8.6 Radiotherapy for keratoacanthoma

From Clinical Guidelines Wiki
Clinical practice guidelines for keratinocyte cancer > 8.6 Radiotherapy for keratoacanthoma


Keratoacanthomas generally regress spontaneously and resolve within 6–12 weeks. However, they are difficult to distinguish from cutaneous squamous cell carcinoma (cSCC), both clinically and histologically on incisional biopsy (see: Pathology of keratoacanthoma and Clinical features of squamous cell carcinoma and related keratinocyte tumours).

Overview of evidence (non-systematic literature review)

There have been very few clinical trials of RT in the treatment of keratoacanthoma.

Radiotherapy hastens the natural history of resolution of keratoacanthomas, with advantages to the patient of shorter lesion duration and less scarring. A low dose of 25 Gy is sufficient.[1]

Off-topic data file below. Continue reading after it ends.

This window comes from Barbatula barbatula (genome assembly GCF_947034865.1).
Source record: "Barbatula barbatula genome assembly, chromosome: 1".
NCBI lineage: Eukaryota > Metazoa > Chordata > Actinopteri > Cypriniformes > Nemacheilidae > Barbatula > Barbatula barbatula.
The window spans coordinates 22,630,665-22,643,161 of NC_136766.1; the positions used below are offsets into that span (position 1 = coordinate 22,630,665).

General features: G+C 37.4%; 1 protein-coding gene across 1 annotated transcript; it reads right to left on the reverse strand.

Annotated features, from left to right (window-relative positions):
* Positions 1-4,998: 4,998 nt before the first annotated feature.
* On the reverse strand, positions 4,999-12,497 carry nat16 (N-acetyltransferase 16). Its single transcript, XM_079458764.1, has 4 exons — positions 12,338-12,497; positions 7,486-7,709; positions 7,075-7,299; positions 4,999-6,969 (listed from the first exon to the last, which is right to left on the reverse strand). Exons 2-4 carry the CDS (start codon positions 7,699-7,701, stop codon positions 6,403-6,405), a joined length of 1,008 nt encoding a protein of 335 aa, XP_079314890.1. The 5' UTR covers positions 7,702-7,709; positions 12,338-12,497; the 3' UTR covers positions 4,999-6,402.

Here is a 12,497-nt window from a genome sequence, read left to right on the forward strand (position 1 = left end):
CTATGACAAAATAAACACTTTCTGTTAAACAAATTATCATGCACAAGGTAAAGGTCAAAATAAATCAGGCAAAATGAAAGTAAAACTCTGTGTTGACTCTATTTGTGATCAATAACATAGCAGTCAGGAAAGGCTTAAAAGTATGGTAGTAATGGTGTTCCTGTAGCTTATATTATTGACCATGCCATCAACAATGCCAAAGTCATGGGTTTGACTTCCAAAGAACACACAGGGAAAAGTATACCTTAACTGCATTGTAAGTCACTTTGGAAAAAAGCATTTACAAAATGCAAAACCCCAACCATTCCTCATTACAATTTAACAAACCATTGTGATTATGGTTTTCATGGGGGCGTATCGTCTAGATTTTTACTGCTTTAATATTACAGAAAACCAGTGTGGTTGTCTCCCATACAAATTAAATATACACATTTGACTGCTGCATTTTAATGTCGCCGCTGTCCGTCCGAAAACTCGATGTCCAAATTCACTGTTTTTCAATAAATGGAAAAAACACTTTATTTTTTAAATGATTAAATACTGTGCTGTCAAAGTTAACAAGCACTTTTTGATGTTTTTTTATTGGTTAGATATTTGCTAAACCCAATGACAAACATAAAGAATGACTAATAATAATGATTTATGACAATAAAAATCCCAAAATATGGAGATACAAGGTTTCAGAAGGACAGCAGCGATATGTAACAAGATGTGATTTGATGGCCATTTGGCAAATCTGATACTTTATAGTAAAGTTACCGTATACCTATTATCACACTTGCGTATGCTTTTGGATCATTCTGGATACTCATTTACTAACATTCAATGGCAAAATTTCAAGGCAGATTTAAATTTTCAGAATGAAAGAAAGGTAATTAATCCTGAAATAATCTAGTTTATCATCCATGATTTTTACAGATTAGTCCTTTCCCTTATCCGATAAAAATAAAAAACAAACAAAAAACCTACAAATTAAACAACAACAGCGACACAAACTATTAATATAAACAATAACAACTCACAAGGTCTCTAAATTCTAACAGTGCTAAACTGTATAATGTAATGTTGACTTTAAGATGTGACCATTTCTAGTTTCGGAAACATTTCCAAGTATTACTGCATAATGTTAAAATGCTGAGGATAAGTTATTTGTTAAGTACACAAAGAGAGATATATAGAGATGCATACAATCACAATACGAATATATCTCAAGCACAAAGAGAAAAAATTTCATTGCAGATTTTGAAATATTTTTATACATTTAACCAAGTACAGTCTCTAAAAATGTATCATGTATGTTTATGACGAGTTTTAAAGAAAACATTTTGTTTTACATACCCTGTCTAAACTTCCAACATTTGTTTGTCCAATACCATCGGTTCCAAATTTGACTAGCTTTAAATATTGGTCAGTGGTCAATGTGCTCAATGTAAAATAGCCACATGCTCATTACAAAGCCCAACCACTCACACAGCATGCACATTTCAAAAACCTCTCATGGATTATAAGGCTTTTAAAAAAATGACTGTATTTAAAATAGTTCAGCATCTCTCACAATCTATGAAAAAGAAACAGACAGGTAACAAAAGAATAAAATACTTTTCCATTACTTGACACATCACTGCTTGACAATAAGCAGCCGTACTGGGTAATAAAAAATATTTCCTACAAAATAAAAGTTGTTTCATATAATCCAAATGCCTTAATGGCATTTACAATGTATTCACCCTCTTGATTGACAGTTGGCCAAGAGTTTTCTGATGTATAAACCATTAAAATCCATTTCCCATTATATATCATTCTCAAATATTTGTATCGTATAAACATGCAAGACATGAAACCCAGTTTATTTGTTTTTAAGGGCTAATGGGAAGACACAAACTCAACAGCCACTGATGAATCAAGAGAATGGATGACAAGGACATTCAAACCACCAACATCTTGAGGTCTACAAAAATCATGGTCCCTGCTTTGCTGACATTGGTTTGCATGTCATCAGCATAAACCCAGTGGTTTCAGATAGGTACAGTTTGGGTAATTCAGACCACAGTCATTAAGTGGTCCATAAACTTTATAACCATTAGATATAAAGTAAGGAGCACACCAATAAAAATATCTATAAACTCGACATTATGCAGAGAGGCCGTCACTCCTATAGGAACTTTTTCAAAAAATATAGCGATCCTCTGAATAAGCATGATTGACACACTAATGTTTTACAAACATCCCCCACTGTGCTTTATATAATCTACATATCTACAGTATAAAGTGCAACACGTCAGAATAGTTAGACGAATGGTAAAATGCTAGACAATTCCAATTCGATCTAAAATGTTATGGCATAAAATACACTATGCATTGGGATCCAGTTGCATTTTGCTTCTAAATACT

However, since keratoacanthomas can be difficult to distinguish from aggressive primary cSCCs they should be managed as an invasive cSCC if the diagnosis is in doubt.[2]

Key point(s)

Radiotherapy may be considered in the treatment of keratoacanthoma to hasten the natural history of resolution.

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  1. Veness MJ. The important role of radiotherapy in patients with non-melanoma skin cancer and other cutaneous entities. J Med Imaging Radiat Oncol 2008 Jun;52(3):278-86 Abstract available at http://www.ncbi.nlm.nih.gov/pubmed/18477123.
  2. Shimm DS, Wilder RB. Radiation therapy for squamous cell carcinoma of the skin. Am J Clin Oncol 1991 Oct;14(5):383-6 Abstract available at http://www.ncbi.nlm.nih.gov/pubmed/1951174.

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